Tremaine Emory and Supreme took over the fashion week in Paris

This originally appeared in Show notes, GQ employee Samuel Hine’s newsletter about fashion week. For more stories like that, click on the link and subscribe.

Last Thursday night, the only hotspot in Paris was a gentlemen’s club off the Champs Elysee. Supreme was in town and holding one of its biggest parties since the beginning of the pandemic. Inside, David Blaine briefly pulled out the ears of the astonished skaters while strippers wearing T-shirts with cut-out box with logo swirled nearby. It was filled with Supreme team members from Paris, London and New York, club kids, rappers, fashion insiders and artists like Kunle Martins. In other words, it was a classic Supreme bash, thrown to the global downtown. But there was something else in the air as well. First, there was a bunch of Thom Browne employees, dressed up in their usual short suits, waiting for drinks at the bar. Audiences standing in line outside were dressed in designer clothes. For the first time in the brand’s history, Supreme was officially landed at Fashion Week.

Why now? I asked Supreme’s new creative director, Tremaine Emory, to lead me in. When Emory joined the Supreme in February, it was the first major appointment to be announced since VP Corp bought the $ 2.1 billion brand in 2020, and a sign that there may be a shift in progress when skating. the brand is ending its third decade. Emory is the founder of Denim Tears, a clothing brand that is also his mouthpiece for racial justice and cultural activism. Like his friend and collaborator Virgil Abloh was, Emory is not bound by the rules of the fashion industry; It’s his project, as he sees it, too important for that. When he announced one Converse collaboration in 2020, he demanded that Converse parent company Nike commit to promoting real social change before approving the sneaker. Supreme has a rich history of political activism, but also embodies a sense of fuck-the-world cool guy apathy. Emory’s appointment serves as a commitment to deepen the brand’s commitment to political and cultural issues, on a level beyond “Fuck the President” t-shirts.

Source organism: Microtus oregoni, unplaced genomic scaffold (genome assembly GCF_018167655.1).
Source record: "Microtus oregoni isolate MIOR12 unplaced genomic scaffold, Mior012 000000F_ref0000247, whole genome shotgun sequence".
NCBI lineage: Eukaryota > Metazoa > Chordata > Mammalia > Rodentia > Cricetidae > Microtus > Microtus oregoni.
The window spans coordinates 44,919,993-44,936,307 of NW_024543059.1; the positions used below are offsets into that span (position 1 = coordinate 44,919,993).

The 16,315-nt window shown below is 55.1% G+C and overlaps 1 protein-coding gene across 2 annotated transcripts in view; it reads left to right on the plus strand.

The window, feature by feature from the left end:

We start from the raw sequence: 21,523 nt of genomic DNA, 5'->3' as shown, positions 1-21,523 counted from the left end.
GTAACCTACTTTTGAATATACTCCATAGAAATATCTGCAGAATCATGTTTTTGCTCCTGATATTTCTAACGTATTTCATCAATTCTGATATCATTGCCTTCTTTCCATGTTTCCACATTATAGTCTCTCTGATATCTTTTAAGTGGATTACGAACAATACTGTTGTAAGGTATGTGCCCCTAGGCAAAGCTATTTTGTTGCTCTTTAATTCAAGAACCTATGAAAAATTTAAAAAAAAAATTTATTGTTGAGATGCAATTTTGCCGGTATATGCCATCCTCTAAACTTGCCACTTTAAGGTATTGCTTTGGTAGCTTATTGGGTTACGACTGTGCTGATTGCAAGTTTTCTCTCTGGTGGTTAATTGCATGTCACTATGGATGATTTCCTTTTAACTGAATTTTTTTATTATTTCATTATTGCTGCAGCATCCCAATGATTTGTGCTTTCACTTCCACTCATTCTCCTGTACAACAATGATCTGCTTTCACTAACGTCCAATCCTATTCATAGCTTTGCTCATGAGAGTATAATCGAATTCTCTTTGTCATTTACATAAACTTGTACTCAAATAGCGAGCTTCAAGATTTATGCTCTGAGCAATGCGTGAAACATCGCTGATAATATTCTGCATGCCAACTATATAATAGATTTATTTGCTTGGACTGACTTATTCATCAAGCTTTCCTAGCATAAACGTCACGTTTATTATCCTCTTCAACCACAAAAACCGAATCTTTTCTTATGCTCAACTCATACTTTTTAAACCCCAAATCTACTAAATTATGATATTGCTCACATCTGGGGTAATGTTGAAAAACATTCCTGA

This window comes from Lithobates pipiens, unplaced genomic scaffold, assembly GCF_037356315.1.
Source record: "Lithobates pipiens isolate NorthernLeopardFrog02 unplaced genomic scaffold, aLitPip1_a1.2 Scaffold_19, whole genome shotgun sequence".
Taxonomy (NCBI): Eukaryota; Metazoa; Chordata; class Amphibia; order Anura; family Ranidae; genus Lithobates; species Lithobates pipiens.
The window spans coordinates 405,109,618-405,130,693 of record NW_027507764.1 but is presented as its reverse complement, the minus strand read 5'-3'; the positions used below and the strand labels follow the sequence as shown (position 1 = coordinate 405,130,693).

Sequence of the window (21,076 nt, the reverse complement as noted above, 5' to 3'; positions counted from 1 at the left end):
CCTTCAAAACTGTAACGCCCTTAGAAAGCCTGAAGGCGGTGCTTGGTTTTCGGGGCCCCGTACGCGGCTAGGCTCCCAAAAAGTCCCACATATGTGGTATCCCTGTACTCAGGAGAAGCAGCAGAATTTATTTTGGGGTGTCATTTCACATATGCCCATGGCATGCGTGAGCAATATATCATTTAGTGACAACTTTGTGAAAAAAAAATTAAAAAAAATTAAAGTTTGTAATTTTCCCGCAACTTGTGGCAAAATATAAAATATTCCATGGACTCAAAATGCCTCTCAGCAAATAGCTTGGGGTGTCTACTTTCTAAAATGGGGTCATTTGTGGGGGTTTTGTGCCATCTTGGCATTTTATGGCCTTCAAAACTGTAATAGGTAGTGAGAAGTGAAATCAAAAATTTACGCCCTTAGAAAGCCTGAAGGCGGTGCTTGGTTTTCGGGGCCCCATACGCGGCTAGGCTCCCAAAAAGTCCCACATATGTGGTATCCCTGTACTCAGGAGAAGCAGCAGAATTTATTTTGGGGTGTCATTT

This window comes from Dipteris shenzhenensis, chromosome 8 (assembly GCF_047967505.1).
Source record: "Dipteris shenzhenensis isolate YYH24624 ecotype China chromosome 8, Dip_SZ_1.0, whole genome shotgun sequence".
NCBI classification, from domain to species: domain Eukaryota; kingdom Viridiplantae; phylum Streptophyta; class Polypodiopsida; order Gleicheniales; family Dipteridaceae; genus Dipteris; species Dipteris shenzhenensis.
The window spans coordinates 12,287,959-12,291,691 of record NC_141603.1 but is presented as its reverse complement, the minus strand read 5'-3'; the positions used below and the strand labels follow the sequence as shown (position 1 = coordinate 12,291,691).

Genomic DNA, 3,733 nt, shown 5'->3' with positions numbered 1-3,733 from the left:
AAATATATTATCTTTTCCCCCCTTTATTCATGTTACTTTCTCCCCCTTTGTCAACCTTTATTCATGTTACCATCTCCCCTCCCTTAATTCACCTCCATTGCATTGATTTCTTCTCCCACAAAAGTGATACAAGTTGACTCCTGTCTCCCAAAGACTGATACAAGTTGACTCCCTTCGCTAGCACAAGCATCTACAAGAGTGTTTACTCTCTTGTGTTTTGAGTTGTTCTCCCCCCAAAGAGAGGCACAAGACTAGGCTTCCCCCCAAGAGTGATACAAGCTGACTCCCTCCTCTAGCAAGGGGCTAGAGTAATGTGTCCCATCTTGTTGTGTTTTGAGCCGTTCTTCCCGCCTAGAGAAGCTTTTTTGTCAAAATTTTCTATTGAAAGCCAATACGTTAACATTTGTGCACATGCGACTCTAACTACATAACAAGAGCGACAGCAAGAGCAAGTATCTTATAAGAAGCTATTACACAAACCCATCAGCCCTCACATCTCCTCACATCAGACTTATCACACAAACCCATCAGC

The first pieces Emory designed for the brand will be released this fall, and his first full collection will come next spring. But his influence is already being felt. Emory arrived at the party around noon. 23:00, and everywhere he went, a crowd followed. Although he may have been hired outside the company, the Supreme children already ate out of his hand. Emory explained that the party was going on before his first day. But both features – the party and Emory’s new concert – feel closely linked: together they serve as a recognition that Supreme is as key a player in the broader fashion system as any luxury brand on the official fashion week level. “It all comes together now,” Emory explained. Do not expect a Supreme return to the runways; they have been there and done it thanks to Kim Jones at Louis Vuitton. But under Emory, it is safe to say that Supreme will embrace the fashion world even more – and celebrate how much it has changed the industry. “Every fashion brand is trying to do what Preme has been doing for 30 years,” Emory said. “Why not show up for the Super Bowl when we helped write the playbook that a lot of people use?”

Emory was not only in town for the Supreme party. He also took showroom appointments to Denim Tears Spring 23, saw pieces from his new Levi’s collaboration and attended runway shows by his friends and collaborators. (Although he missed Louis Vuitton show for sure would not let him and Acyde in – perhaps a better sign than anything else that the revolution Abloh started is nowhere near complete.) He and Acyde also had the DJ GQ’s semi-annual Paris party on Friday night at L’Avenuea tradition started in June 2018 with Acyde and Abloh.

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